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Futurist Lou Glazer Here Wednesday in County Session on New Economic Agenda

Interactive Session to Involve Local Leaders in Planning for the Future

June 25, 2006       Leave a Comment
By: Dave Rogers

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Futurist Lou Glazer has written seven reports on Michigan's future.
 

Lou Glazer, president of Michigan Future, Inc., a non-profit Ann Arbor "think tank," will speak Wednesday 11:30 a.m. - 1:30 p.m. in the DoubleTree Hotel - Bay City Riverfront and will lead a discussion on the economic future of the state and Bay region.

The program has been arranged by County Executive Thomas L. Hickner and Laura Ogar, director of Environmental Affairs and Community Development. Luncheon reservations at $7.95 per person may be made by calling Cynthia Gaul at 895-4135.

The main question to be explored, Mr. Glazer says, is:

"What really matters in better positioning Michigan and its regions for success in a knowledge-driven and entrepreneurial economy?"

Mr. Glazer is a no-nonsense "urban planning theorist" who tells it like it is: "The industrial world is disappearing. I'm talking about realities, not just projections."



He recently completed a report funded by the Mott Foundation and others entitled "A New Agenda for A New Michigan." It is his seventh report on the future of Michigan. He holds two degrees from the University of Michigan and formerly was deputy director of the Michigan Department of Commerce.

A main conclusion: "The only reliable path to a high-prosperity Michigan is to be concentrated in knowledge-based enterprises." In human resource terms, TALENT.

"The places with the greatest concentration of talent win," he said. Mr. Glazer said Michigan needs to keep its talented young people in the state, rather than see them exported to areas of creative concentration like California, Chicago, New York and elsewhere.

Other Michigan agenda items, according to Mr. Glazer's recommendations, include:

  • "Resist the pressure to save jobs and enterprises that are no longer competitive;

  • "A cultural shift that instills a love of learning that begins in K-12 education and lasts a lifetime is critical in a world where economic growth is driven by knowledge and innovation;

  • "Kindling entrepreneurial spirit, not only starting up new businesses but rejection of thinking of employment as a long-term entitlement. Instead, competition and constant reinvention of one's career would become the norm;

  • "Be welcoming to everyone. Successful places attract people from all over the planet. Outsiders are important to the economic and cultural mix. We must develop a culture that celebrates diversity and nurtures tolerance."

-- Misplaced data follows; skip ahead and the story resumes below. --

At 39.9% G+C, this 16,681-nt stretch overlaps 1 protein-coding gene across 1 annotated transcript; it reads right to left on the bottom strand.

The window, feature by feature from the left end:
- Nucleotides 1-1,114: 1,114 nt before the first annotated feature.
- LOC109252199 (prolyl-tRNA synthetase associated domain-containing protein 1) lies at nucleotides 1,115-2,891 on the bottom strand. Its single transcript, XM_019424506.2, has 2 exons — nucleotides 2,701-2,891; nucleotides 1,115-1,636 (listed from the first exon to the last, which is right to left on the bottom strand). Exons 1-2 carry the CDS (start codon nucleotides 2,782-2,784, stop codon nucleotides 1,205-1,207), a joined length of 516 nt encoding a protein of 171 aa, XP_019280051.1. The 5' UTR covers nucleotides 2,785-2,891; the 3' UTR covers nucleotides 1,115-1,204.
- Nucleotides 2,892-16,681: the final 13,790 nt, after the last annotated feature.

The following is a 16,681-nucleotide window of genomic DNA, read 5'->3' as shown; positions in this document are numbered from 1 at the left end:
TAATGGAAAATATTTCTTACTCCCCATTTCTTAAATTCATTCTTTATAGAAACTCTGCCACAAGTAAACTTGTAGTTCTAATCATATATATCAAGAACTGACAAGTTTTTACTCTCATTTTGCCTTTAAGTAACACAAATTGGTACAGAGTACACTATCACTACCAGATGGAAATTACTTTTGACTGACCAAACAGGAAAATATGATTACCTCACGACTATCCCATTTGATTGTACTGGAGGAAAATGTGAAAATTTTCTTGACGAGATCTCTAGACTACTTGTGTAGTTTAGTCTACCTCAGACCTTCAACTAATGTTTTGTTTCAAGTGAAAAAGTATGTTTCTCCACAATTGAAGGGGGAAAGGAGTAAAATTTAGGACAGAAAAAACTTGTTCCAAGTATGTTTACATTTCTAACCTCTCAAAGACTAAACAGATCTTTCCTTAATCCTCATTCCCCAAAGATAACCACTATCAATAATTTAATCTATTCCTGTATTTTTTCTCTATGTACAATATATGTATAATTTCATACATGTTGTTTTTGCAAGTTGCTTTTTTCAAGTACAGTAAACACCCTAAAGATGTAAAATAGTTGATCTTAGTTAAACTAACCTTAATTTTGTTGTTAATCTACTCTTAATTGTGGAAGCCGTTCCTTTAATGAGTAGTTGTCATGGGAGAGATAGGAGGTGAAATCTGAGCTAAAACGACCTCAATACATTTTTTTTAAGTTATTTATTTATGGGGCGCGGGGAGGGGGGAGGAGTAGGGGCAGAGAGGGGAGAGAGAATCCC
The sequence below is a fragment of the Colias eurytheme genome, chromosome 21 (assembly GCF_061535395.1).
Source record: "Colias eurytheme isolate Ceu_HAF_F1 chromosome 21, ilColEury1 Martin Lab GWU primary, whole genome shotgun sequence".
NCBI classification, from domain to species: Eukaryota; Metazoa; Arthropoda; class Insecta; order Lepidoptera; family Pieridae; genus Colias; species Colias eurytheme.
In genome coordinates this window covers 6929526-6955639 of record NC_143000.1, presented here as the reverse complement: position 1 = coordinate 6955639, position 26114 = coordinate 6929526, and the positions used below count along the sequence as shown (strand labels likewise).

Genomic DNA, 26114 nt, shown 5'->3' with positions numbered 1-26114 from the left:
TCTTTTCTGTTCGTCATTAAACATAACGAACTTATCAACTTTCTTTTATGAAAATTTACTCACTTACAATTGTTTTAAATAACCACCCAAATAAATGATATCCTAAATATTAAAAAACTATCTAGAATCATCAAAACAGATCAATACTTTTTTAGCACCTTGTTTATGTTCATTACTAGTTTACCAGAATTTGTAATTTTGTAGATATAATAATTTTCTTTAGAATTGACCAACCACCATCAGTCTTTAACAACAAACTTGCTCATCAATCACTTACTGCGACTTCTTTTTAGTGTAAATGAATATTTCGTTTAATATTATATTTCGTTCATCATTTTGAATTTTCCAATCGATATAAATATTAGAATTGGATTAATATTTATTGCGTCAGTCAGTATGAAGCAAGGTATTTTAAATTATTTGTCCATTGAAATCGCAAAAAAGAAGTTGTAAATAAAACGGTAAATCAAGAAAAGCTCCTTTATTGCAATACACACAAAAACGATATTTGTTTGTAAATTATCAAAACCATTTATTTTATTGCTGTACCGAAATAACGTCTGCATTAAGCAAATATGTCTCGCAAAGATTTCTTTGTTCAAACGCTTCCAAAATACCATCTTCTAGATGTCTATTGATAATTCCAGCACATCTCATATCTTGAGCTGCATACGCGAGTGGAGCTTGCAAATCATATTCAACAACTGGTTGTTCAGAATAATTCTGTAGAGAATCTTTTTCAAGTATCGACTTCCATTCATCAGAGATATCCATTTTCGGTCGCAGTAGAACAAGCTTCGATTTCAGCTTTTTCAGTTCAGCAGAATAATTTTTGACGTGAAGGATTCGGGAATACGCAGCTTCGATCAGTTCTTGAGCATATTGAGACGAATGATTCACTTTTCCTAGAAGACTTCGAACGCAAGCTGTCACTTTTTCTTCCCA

As for other strategies touted by politicians and candidates, Mr. Glazer says: "There's no evidence that tax-cutting will ever work as an economic development strategy."

    Mr. Glazer takes a cue from Thomas Friedman's best-selling book "The World is Flat." In the book Friedman describes 10 forces that "flattened the world," pointing to the social and technological changes personified by cell phones, the Internet, open source software and electronic communication.

    The state's largest cities, Detroit and Grand Rapids primarily, are the key to new strategies, according to Mr. Glazer.

    In a recent editorial, the Flint Journal hammers Detroit: "The city's solvency is questionable, violent crime is rampant, the schools are losing students by the busload, poverty is overwhelming and its ability to attract the college educated is abysmal." Detroit ranks 68th among 70 large cities with just 11 percent of its residents over age 25 with a four year degree, Mr. Glazer said.

    The Flint Journal commented: "Michigan parents have known for some time that their sons and daughters no longer can go from high school into a factory job for life, but this state as a whole has not adjusted to what this new employment reality now requires."

    The newspaper editorial continued: "Yet Michigan's state and suburban governments for decades have done little to combat this urban disintegration, and city politicians have even taken advantage of this disinterest by playing their own power games."

    According to the 2000 U.S. Census, Bay City has 12.8 percent of persons age 25 or over with college degrees while Michigan has 24.1 percent. One former community leader privately expresses "distress" over those statistics and others showing the city with a 5 percent loss in population while the state gained 6.9 percent, median household income $30,425 compared to $44,667 statewide and 14.6 percent poverty rate compared to 10.5 percent for Michigan.

    Median value of owner-occupied housing is listed for Bay City at $65,700, while it is $115,600 for Michigan.

    "These are the issues we need to address as a community," says Mr. Hickner. "I hope there is a good turnout for Mr. Glazer's important presentation so we can do some critical brainstorming about our future."

    The report is available at http://www.michiganfuture.org

    ###

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    Dave Rogers

    Dave Rogers is a former editorial writer for the Bay City Times and a widely read,
    respected journalist/writer in and around Bay City.
    (Contact Dave Via Email at carraroe@aol.com)

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